Because she became an editor for the publishing company that owned the Colored American Magazine for four years, between 1901 and 1904, it was much easier for her works to be published in what was the African American publication with the widest circulation at that time. The company that owned the Colored American Magazine was the Colored Co-operative Publishing Company, and the magazine was one of the first magazines to publish the works of the literature of Black writers which showcased the life of Black people in various aspects socially as well as what African Americans contributed to politics. Although the Colored American Magazine served and targeted the Black audience, there was a number of white people who consumed the magazine as well, and because of this, the periodicals in the magazine were known to be conciliatory, placating for that select audience many times. This may have resulted in Pauline Hopkins being removed from the magazine because her stance didn’t pacify the white audience, according to W.E.B. Dubois[7].

Also according to The Daily Hampshire Gazette of June 25, 2008, her career had taken a downturn at some point due to a battle she selected to have with the founder of Tuskegee University, Booker T. Washington. It is assumed that she stopped writing for the Colored American Magazine because the Tuskegee University founder bought the magazine and had her replaced with someone else, a person who was united with him in an unknown particular cause or causes.

In either case, Pauline also wrote for the publication called Voice of the Negro for one year (1904-1905). She was also a founding member of the Boston Literary and Historical Association.

Of One Blood

Of One Blood, or the Hidden Self is a coming of age story about a medical student who doesn’t actually care to be Black or about Blacks at all but ends up in Ethiopia for monetary raid but ends up discovering much more about history that he never knew. The book was based off of the Biblical truth in Acts 17:26 that God “made of one blood all nations of men for to dwell on all the face of the earth”. She wanted to bring to order the disorder of white and black to make it understood that we are of one blood or all kin. Pauline was the 1st African American novel that contained African characters that took place in Africa.

Her Later Years

In the year 1920 she was a proofreader at a mechanical laboratory at the age of 54, and in 1930, she was a stenographer for a college. This was the year that she died.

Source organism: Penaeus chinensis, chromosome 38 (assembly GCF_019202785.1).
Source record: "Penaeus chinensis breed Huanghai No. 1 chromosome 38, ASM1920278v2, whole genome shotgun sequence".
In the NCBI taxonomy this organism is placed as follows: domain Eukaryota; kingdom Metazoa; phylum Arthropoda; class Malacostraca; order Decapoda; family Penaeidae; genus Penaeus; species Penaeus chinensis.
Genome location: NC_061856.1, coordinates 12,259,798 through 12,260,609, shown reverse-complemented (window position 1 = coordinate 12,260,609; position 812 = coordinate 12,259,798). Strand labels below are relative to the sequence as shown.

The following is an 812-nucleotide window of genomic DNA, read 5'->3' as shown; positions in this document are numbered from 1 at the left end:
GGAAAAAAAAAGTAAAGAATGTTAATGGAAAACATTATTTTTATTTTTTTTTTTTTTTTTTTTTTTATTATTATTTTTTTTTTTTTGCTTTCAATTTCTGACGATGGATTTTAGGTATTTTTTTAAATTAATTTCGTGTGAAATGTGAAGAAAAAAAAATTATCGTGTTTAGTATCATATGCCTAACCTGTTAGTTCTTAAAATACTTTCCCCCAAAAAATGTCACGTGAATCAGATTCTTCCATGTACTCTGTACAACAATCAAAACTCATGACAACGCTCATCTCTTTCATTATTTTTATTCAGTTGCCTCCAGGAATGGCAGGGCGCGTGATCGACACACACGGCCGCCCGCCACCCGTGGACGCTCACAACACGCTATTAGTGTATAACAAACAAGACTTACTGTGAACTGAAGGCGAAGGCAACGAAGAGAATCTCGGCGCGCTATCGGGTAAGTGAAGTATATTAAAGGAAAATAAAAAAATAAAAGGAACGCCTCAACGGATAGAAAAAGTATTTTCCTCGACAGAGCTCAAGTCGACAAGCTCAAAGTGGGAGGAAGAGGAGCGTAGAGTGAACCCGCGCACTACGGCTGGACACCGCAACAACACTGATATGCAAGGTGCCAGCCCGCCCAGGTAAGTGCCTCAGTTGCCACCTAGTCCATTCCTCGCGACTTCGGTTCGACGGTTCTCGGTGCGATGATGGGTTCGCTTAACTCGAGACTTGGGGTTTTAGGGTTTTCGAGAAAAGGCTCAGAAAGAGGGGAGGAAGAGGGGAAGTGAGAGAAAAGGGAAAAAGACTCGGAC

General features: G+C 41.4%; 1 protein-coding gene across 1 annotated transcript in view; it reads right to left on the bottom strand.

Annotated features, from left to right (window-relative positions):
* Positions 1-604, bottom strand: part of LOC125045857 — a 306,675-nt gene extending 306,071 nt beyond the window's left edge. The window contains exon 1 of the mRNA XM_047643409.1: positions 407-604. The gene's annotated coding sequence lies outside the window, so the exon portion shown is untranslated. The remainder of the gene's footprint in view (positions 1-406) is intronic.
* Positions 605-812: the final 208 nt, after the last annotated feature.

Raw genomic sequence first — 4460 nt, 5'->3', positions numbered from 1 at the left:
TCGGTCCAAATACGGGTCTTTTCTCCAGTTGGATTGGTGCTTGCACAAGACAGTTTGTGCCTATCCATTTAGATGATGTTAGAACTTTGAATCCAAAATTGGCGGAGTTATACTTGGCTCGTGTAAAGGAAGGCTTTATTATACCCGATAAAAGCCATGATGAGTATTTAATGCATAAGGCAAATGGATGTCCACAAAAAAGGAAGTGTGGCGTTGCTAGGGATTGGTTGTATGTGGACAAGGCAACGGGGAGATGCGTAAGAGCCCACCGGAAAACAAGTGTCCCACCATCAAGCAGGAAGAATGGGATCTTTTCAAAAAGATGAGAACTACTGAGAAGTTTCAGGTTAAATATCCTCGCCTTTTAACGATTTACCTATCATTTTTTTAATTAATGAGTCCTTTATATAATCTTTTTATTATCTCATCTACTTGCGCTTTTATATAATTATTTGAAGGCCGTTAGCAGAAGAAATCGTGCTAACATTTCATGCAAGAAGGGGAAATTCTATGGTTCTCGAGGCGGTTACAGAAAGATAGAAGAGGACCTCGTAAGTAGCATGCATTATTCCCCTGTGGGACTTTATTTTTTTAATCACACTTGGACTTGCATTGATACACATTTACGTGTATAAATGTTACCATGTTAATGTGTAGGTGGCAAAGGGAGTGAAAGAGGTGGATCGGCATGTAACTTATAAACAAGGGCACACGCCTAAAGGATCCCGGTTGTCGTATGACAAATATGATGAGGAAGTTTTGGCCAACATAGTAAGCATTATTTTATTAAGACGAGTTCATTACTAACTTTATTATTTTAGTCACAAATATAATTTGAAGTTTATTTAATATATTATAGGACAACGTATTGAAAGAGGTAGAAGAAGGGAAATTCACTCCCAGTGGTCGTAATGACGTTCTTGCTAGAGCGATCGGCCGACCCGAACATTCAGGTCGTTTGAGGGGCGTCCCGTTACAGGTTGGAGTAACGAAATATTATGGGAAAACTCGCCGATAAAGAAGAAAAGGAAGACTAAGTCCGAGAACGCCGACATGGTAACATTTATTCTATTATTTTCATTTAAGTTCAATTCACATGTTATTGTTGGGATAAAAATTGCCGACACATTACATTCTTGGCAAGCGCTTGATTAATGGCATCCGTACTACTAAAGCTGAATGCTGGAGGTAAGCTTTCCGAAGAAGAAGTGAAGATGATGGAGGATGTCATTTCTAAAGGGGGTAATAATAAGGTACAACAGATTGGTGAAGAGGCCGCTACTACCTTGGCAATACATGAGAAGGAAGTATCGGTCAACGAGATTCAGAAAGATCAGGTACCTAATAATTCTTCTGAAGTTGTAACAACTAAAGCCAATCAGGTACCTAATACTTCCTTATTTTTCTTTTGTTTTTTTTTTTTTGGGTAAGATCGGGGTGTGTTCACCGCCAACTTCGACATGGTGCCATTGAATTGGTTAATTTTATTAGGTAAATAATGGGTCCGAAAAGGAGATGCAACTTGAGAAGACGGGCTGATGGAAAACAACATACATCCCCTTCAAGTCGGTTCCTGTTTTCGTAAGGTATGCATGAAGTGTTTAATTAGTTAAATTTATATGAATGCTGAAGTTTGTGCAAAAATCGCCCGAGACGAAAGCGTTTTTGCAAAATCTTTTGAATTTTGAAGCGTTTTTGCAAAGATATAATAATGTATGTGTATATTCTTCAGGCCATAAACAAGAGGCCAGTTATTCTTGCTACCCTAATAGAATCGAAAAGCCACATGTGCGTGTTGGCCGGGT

Author and singer, Pauline Elizabeth Hopkins passed away on August 13, 1930 and was buried in Cambridge Cemetery in Cambridge, Massachusetts[4]. The circumstances surrounding her death are as follows from The Boston Globe of 1930:

“Mrs. Pauline Hopkins, 71, colored of 71 Jay St., Cambridge, Died last night at the Cambridge Relief Hospital from burns sustained when her clothing caught fire yesterday afternoon from an oil stove.
Firemen were called to the house when the accident occurred and administered first ad, but she was so badly burned her name was placed on the danger list at the hospital. She lived alone and has no known relatives.”


[1]The Boston Globe (Boston, Massachusetts)30 Sep 1881, Fri Page 3

[2]The Boston Globe (Boston, Massachusetts) 25 Jun 1882, Sun Page 3

[3]The Bangor Daily News (Bangor, Maine) 26 Feb 1992, Wed Page 19

[4]Find a Grave, database and images (https://www.findagrave.com : accessed 19 November 2020), memorial page for Pauline Elizabeth Hopkins (1859–13 Aug 1930), Find a Grave Memorial no. 9910245, citing Cambridge Cemetery, Cambridge, Middlesex County, Massachusetts, USA ; Maintained by Find A Grave .

[5]The Boston Globe (Boston, Massachusetts) 13 Aug 1930, Wed Page 11

[6] Daily Hampshire Gazette 25 Jun 2008, Wed · Page 17

[7]Ohio State University Press; Furnace Blasts for the Tuskegee Wizard: Revisiting Pauline Elizabeth Hopkins, Booker T. Washington and the “Colored American Magazine”; Alisha R. Knight

Year: 1930; Census Place: Cambridge, Middlesex, Massachusetts; Page: 1A; Enumeration District: 0049; FHL microfilm: 2340651

Year: 1920; Census Place: Cambridge Ward 7, Middlesex, Massachusetts; Roll: T625_707; Page: 11B; Enumeration District: 73

Year: 1870; Census Place: Boston Ward 3, Suffolk, Massachusetts; Roll: M593_642; Page: 140A; Family History Library Film: 552141